Figure 3.Trends in Average Retail Gasoline Prices by Country Groups, January 2000-December 2014

(US dollars per liter)

Source: IMF and authors’ calculations

Figure 3 suggests that retail fuel prices do respond to changes in international oil prices to a varying degree, which raises the interesting question on how countries have responded to oil price shocks. This is particularly important as failure to fully pass through high oil prices have led to sizeable fiscal costs, which crowded out priority expenditure and heightened fiscal imbalances.

When comparing prices across products, gasoline is typically more expensive than diesel—a consequence of differentiated taxation—but this varies widely across countries. In Europe, lower excise tax on diesel contributes to the negative price differential relative to gasoline, while the opposite is true in the United States. However, the spread is also subject to seasonal factors, with high demand for heating oil during winters pushing diesel prices higher where fuel prices are driven by market forces. In developing economies, diesel is generally less taxed on the grounds that higher diesel prices would increase transportation cost and ultimately put pressure on food prices,14 which will adversely affect the poor. The same rationale also explains the low price of kerosene, a product generally used by low-income households for lighting and cooking.15 Overall, although there may be some differences in the refining cost of gasoline, diesel and kerosene, government taxation is the major factor accounting for the retail fuel price differences across countries.

Looking at the country specific data, the wide range of retail fuel prices is striking, even more so between countries sharing common borders. Large disparities in prices give rise to smuggling activities trying to take advantage of the price differentials. The consequence is rising subsidies in the countries with lower prices, and tax revenue loss for the countries into which fuels are smuggled. Smuggling also makes it difficult for destination countries to undertake subsidy reform as the latter would increase the price difference further and encourage more smuggling.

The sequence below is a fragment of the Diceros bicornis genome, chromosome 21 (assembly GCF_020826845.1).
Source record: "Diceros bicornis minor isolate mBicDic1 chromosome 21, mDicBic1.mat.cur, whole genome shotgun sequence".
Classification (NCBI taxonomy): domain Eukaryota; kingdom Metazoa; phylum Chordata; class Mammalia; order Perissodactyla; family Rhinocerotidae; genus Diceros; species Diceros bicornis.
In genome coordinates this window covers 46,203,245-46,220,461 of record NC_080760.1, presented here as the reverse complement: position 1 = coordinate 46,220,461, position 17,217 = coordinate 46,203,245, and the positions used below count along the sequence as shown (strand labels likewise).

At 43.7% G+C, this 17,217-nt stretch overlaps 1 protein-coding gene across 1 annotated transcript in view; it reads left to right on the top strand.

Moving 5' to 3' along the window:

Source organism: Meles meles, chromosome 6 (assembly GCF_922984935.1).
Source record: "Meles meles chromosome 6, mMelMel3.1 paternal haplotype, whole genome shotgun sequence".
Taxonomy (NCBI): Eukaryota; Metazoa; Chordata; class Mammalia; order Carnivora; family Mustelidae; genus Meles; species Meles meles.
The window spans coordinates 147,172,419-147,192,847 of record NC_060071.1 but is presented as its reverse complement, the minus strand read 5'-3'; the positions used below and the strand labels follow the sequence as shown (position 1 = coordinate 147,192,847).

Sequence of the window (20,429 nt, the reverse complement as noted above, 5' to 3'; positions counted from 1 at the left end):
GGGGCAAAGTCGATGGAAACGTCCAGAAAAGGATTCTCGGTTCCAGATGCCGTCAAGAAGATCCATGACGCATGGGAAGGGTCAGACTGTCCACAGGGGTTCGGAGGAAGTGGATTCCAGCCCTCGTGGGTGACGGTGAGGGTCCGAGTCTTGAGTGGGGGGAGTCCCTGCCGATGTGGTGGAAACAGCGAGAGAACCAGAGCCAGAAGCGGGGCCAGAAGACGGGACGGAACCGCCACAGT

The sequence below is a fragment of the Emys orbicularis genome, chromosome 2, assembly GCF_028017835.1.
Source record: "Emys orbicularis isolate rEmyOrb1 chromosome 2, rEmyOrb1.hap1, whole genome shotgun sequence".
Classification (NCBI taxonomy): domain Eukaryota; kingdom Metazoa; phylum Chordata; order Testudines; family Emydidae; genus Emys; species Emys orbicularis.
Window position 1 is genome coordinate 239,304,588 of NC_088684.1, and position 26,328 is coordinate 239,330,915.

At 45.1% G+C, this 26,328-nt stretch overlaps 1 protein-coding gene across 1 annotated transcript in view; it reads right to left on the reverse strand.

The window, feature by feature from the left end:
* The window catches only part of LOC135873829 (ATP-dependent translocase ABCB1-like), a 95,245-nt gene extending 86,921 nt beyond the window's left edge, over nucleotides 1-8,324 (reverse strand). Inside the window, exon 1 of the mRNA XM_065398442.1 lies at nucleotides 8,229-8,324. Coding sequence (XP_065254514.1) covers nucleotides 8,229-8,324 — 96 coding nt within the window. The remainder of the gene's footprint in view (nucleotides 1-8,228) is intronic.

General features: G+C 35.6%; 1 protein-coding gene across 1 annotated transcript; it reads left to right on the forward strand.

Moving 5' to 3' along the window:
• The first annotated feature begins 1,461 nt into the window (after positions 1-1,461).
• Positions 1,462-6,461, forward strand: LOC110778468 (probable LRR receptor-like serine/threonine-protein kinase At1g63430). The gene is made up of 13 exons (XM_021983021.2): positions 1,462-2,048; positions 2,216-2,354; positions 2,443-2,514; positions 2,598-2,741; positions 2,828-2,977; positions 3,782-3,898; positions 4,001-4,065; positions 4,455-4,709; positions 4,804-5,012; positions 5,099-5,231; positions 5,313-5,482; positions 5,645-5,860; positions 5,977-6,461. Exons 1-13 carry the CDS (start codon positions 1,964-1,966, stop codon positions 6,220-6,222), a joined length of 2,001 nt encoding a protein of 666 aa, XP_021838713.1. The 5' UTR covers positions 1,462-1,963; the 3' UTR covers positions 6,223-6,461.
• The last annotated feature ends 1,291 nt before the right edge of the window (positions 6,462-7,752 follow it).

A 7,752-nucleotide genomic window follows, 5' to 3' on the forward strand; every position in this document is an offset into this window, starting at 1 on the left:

Monthly price changes in retail fuel prices were sizeable in some cases, mainly as a result of freezing the price at an unsustainable level for an extended period or because of an exchange rate shock. From 2010 to 2014, the largest single monthly price increase occurred in Iran in the context of the subsidy reform of December 2010, which led to the gasoline price increasing by 300 percent, albeit from a lower level (it went up to USD 0.39 per liter from USD 0.10 per liter). Notable price increases also include Haiti, Ghana, Indonesia, and Yemen. The lack of successful and durable reform of fuel pricing explains the recurrence of sudden large price increases in some of these countries (see Clements et al., 2013).

There were also episodes of large decline in retail fuel prices, reflecting pass-through of a sharp drop in international oil prices, and in a few cases a reform reversal. Indeed, most of the large price declines occurred in 2008, coinciding with the decrease in international oil prices at the onset of the 2008/09 global financial crisis. However, there were also large price declines when governments backtracked on fuel price reform because of social unrest and opposition from interest groups

III. Analysis of Pass-Through: How Have Countries Reacted to Changes in Oil Prices Over Time?